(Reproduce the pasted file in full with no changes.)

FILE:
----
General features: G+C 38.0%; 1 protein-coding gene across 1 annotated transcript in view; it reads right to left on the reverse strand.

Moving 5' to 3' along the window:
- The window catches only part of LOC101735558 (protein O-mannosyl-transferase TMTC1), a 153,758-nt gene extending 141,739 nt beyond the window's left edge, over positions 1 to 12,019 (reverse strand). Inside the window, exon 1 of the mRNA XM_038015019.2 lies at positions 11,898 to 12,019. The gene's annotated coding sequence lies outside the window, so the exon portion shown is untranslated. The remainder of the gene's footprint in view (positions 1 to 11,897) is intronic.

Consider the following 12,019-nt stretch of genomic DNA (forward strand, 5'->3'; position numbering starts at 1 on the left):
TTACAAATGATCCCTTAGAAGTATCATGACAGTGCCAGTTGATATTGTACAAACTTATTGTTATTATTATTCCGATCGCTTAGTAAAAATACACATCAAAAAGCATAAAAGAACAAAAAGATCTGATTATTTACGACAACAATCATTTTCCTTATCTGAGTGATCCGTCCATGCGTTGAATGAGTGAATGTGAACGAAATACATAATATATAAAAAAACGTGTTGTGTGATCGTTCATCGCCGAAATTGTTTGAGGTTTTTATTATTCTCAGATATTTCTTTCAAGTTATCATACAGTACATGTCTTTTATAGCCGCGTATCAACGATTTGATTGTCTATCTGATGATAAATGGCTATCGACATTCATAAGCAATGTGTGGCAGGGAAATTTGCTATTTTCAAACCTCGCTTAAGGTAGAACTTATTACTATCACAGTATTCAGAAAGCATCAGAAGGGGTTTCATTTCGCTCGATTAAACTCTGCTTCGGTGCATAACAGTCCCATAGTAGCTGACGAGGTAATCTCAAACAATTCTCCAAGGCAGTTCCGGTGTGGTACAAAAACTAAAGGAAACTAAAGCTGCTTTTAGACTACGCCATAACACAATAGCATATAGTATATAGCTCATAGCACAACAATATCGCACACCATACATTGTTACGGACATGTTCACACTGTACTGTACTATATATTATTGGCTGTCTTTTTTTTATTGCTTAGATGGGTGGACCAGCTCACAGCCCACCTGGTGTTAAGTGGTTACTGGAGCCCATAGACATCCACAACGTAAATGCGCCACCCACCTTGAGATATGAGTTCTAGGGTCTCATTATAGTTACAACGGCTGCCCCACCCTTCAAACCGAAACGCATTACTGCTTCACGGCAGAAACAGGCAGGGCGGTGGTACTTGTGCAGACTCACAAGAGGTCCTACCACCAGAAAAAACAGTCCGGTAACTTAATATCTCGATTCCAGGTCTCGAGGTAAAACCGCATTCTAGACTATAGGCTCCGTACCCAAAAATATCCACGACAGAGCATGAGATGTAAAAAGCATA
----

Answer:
General features: G+C 38.0%; 1 protein-coding gene across 1 annotated transcript in view; it reads right to left on the reverse strand.

Moving 5' to 3' along the window:
- The window catches only part of LOC101735558 (protein O-mannosyl-transferase TMTC1), a 153,758-nt gene extending 141,739 nt beyond the window's left edge, over positions 1 to 12,019 (reverse strand). Inside the window, exon 1 of the mRNA XM_038015019.2 lies at positions 11,898 to 12,019. The gene's annotated coding sequence lies outside the window, so the exon portion shown is untranslated. The remainder of the gene's footprint in view (positions 1 to 11,897) is intronic.

Consider the following 12,019-nt stretch of genomic DNA (forward strand, 5'->3'; position numbering starts at 1 on the left):
TTACAAATGATCCCTTAGAAGTATCATGACAGTGCCAGTTGATATTGTACAAACTTATTGTTATTATTATTCCGATCGCTTAGTAAAAATACACATCAAAAAGCATAAAAGAACAAAAAGATCTGATTATTTACGACAACAATCATTTTCCTTATCTGAGTGATCCGTCCATGCGTTGAATGAGTGAATGTGAACGAAATACATAATATATAAAAAAACGTGTTGTGTGATCGTTCATCGCCGAAATTGTTTGAGGTTTTTATTATTCTCAGATATTTCTTTCAAGTTATCATACAGTACATGTCTTTTATAGCCGCGTATCAACGATTTGATTGTCTATCTGATGATAAATGGCTATCGACATTCATAAGCAATGTGTGGCAGGGAAATTTGCTATTTTCAAACCTCGCTTAAGGTAGAACTTATTACTATCACAGTATTCAGAAAGCATCAGAAGGGGTTTCATTTCGCTCGATTAAACTCTGCTTCGGTGCATAACAGTCCCATAGTAGCTGACGAGGTAATCTCAAACAATTCTCCAAGGCAGTTCCGGTGTGGTACAAAAACTAAAGGAAACTAAAGCTGCTTTTAGACTACGCCATAACACAATAGCATATAGTATATAGCTCATAGCACAACAATATCGCACACCATACATTGTTACGGACATGTTCACACTGTACTGTACTATATATTATTGGCTGTCTTTTTTTTATTGCTTAGATGGGTGGACCAGCTCACAGCCCACCTGGTGTTAAGTGGTTACTGGAGCCCATAGACATCCACAACGTAAATGCGCCACCCACCTTGAGATATGAGTTCTAGGGTCTCATTATAGTTACAACGGCTGCCCCACCCTTCAAACCGAAACGCATTACTGCTTCACGGCAGAAACAGGCAGGGCGGTGGTACTTGTGCAGACTCACAAGAGGTCCTACCACCAGAAAAAACAGTCCGGTAACTTAATATCTCGATTCCAGGTCTCGAGGTAAAACCGCATTCTAGACTATAGGCTCCGTACCCAAAAATATCCACGACAGAGCATGAGATGTAAAAAGCATA